I wish to respond to an article titled Trees are causing a stir in Rothbury, featured in the Gazette on May 22.
As the contractor responsible for the work in question, I wish to correct, for public information, a number of inaccuracies featured in the article.
The wood in question may well be used by the public but it is a commercial wood and had reached maturity. Several residents in the area had raised concerns regarding the threat posed by giant beech trees overhanging their properties in the event of stormy weather.
Before any work commenced, several technical difficulties emerged. The site is on a steep slope and the underlying glacial alluvium is unstable.
There is a mixture of large boulders, silver sand (sometimes known as silver or quick sand) and peat.
There are also several springs which can change their point of emergence when the ground is disturbed. With the landslip at Cragside fresh in my mind, it was obvious that to prevent the risk of a similar event, it would be necessary to remove the trees in short bursts and only in dry weather.
Of course, I wasn’t to know that because of waterlogging in 2012 it wasn’t until June that year that I was able to start extracting timber in quantity.
Even working in small areas, I was unable to prevent a few minor mud-slides which I was able to monitor with the cooperation of the local residents for which I’m very grateful.
The intermittent progress caused by the weather and the technical difficulties, notwithstanding trying to run a saw mill, meant I ended up doing most of the work myself.
When the weather was favourable this often meant working late into the evening much to the amusement of local residents. Yes, there was the occasional complaint which I became aware of usually through a third party.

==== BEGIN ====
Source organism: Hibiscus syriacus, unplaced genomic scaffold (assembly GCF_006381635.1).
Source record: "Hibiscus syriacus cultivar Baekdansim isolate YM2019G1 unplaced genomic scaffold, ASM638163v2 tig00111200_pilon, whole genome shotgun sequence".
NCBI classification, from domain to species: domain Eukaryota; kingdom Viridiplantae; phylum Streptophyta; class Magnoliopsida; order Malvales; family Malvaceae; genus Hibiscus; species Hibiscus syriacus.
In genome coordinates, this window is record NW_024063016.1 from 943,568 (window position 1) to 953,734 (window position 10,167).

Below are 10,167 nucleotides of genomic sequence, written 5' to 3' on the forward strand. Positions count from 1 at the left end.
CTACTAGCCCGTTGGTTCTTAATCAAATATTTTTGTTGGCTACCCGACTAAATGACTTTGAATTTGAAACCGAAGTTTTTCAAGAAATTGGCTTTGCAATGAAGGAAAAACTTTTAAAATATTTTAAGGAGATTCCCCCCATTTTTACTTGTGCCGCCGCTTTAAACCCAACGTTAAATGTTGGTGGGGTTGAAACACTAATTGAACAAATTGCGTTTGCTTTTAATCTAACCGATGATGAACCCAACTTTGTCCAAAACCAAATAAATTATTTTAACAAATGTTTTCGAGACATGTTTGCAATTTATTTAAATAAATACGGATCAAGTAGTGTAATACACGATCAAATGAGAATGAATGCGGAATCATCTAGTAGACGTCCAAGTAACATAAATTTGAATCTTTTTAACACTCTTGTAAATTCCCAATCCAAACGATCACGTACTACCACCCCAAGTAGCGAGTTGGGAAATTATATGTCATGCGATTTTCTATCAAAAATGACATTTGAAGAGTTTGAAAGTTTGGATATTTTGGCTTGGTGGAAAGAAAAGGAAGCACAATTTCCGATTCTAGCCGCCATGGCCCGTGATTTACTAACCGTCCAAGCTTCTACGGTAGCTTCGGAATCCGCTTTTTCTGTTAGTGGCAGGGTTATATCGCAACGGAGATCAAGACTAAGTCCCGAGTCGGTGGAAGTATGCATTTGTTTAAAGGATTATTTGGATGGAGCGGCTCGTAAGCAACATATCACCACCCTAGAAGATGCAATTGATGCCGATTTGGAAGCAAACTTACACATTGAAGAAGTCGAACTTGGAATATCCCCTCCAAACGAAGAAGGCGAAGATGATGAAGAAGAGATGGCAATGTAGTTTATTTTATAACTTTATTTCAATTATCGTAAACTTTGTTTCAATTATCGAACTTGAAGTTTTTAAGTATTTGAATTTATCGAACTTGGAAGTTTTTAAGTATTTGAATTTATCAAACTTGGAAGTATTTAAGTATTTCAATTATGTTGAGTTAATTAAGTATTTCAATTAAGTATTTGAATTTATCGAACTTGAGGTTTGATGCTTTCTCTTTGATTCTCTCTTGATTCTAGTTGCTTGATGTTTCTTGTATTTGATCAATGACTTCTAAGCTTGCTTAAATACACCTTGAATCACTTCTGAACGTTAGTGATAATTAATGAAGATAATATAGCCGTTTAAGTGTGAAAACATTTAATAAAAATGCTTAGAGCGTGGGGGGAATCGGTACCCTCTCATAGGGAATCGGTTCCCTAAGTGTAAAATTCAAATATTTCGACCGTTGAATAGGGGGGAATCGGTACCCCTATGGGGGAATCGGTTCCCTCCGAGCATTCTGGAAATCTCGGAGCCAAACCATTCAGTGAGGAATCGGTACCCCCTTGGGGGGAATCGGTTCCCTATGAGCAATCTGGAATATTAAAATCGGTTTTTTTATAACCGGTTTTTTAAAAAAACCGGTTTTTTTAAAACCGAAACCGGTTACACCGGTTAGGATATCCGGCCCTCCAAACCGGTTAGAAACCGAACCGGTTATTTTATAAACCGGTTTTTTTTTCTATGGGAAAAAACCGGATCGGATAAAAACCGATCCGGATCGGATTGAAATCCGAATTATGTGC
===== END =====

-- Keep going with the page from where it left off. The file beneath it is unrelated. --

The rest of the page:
The parcel of trees on Hillside East was finished last as it was the easiest to work and the shortest to extract. I hope this explains some of the reasons why the job took longer than would normally be expected.
The area at Hillside East was picked over for firewood in the autumn of 2013 and was then cleaned to a high standard. However, in the late autumn some flying tipping occurred. This consisted of soil and builders rubble which was dumped at the entrance to the site. This waste began to creep onto the road and instead of alerting the authorities I attempted to bulldoze it further onto the site.
Because of the nature of the material this proved very difficult. The picture in your article shows a digger bucket and a tractor which I had been using to try and rectify the mess! This particular mess was not of my making and I feel that the picture used is unrepresentative of the facts.
On the issue of stump removal I know of no forestry company in the UK who would do this. Leaving the stumps is normal practice prior to replanting. In this case the removal of the stumps would have caused a catastrophic destabilisation of the hillside and possible widescale environmental damage.